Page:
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The LGBTQ Community 

Love is Love 

As a straight, cis-gender woman from the South, I want to make sure I make at least one thing clear; I stand wholeheartedly with the LGBTQ Community. 

Georgia is a state that has virtually no LGBTQ protections, and still allows conversion therapy to be used on adults and children. Even though we have a very long road of change ahead of us, this is my largest concern. It seems like the best place to start would be with something we should ALL agree in criminal, and in need of repeal. 

Research has long shown that conversion therapy has a disastrous impact on all LGBTQ+ young people. In a 2019 study, The Trevor Project found that 45% of queer and trans youth who had survived attempts to alter their LGBTQ+ identity had considered taking their own lives within the 12 months prior. A non-exhaustive list of such practices includes pseudo-scientific counseling sessions, being induced to ingest “purifying” substances, threatening a person with homelessness, rape, pedophilia and exorcisms. 

It goes without saying that these practices are abusive and inhumane, yet we continue to allow it to happen every day in Georgia. No person should advocate for this practice. As a holder of a Psychology degree, I refuse to sit still and do nothing about it. The American Psychological Association (APA) has opposed the use, practice, and validity of conversion therapy since 1998. Today, therapists can lose their practicing licenses for participating in these activities, further supporting the need for criminalization.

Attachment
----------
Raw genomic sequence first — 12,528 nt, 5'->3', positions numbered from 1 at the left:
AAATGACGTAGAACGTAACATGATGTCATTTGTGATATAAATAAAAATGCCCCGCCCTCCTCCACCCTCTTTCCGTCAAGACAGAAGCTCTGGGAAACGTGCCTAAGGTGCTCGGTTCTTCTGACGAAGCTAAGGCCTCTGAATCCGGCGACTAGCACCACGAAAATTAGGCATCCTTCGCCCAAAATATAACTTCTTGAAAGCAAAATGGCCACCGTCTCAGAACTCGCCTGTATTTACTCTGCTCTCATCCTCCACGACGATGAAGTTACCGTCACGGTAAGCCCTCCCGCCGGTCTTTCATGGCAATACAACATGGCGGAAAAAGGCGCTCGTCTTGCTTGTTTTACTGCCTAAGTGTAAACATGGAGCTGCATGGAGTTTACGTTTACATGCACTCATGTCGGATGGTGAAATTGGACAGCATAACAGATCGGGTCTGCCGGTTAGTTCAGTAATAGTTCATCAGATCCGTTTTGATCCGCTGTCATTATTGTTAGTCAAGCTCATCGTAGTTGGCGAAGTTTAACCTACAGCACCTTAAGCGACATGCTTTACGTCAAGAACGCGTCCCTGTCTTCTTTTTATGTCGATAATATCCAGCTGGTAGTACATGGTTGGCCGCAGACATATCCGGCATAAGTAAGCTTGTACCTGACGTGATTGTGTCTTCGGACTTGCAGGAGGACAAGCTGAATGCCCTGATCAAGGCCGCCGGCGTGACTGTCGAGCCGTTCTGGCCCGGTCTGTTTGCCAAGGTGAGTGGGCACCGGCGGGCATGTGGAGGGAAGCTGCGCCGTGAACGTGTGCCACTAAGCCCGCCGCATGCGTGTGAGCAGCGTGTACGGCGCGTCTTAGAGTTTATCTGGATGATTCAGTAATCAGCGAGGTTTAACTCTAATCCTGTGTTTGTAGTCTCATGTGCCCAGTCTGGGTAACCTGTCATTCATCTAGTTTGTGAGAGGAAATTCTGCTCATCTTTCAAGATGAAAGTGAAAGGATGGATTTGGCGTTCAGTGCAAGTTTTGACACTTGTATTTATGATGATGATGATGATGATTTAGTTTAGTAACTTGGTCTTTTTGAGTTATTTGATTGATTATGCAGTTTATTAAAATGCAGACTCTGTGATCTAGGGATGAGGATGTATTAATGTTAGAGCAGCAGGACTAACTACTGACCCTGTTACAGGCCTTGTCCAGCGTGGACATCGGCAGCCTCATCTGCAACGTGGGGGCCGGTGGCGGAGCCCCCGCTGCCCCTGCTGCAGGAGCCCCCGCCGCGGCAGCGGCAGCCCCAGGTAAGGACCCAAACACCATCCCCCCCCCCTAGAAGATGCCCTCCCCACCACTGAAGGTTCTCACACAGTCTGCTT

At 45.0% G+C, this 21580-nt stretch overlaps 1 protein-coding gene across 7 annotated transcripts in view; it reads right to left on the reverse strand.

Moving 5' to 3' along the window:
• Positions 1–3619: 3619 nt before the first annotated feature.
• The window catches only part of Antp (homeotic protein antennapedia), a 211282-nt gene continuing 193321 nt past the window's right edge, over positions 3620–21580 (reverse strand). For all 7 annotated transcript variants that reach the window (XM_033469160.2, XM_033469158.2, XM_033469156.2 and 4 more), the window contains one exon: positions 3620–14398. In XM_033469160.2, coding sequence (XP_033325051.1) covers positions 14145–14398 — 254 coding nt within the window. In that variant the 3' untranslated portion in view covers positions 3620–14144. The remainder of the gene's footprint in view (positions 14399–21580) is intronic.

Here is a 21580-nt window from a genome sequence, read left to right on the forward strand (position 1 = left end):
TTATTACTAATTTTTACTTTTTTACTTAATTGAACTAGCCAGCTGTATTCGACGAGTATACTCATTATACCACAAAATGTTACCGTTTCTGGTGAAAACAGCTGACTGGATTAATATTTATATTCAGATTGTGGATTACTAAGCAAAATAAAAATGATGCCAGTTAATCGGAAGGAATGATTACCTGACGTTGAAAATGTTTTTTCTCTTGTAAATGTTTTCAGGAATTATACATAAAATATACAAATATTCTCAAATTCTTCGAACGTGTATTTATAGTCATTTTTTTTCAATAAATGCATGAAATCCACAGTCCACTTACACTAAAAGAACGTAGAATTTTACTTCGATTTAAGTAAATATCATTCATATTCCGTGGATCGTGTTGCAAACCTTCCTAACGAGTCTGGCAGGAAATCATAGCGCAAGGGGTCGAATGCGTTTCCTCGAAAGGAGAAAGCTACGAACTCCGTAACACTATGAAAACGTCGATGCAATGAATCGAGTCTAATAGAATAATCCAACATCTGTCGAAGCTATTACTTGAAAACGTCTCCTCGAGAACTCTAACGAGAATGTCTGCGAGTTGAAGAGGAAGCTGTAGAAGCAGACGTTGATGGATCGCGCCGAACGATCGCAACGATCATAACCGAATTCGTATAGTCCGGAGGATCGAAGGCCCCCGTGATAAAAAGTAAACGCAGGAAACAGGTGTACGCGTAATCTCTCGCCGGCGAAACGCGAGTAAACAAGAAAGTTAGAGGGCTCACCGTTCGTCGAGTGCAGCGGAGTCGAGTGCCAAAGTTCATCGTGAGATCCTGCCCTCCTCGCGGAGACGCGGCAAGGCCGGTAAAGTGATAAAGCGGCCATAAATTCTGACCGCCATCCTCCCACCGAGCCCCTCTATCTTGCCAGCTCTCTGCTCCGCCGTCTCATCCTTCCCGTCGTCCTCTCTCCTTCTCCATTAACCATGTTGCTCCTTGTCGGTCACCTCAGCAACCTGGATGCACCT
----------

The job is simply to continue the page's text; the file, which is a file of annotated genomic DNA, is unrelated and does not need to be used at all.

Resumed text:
This is just the tip of the iceberg when it comes to LGBTQ legislation we need to pass at the state level, but if elected, I can promise to introduce legislation in my first session to end and criminalize conversion therapy in Georgia. I never support politicians making promises they can't keep, but this isn't a promise; its a guarantee. 

Reproductive Healthcare, In All Forms

Reproductive Healthcare for the LGBTQ Community is an extremely important topic we often leave out of conversation. Above all, we need to do a better job of including the LGBTQ community in discussions about access to abortions, expanding healthcare, and understanding physical and mental healthcare for their community. 

Sexual and reproductive health care services are crucial components of  healthcare for LGBTQ people. In particular, all people who are capable of becoming pregnant—which may include queer women, transgender men and nonbinary people—may have a need for full-spectrum pregnancy, family planning and abortion care.

A Guttmacher study estimated that several hundred transgender and nonbinary individuals received abortions nationally in 2017, primarily at facilities that did not provide transgender-specific health care. LGBTQ people may also need care related to infertility and assisted reproductive technologies, and transgender women and men may have a need for fertility preservation services. In addition to abortion services, reproductive healthcare for LGBTQ people includes STI and HIV testing and treatment; mammograms, Pap smears and other services related to reproductive cancers; screening and support for intimate partner and sexual violence; and gender-affirming services. 

In 2022, Brian Kemp cut $4 Million in funding for HIV treatment under medicaid. We need to elect legislators this year that want to expand medicaid, and push for a healthier, happier Georgia. 

To Learn more about reproductive healthcare for cis women, Click here

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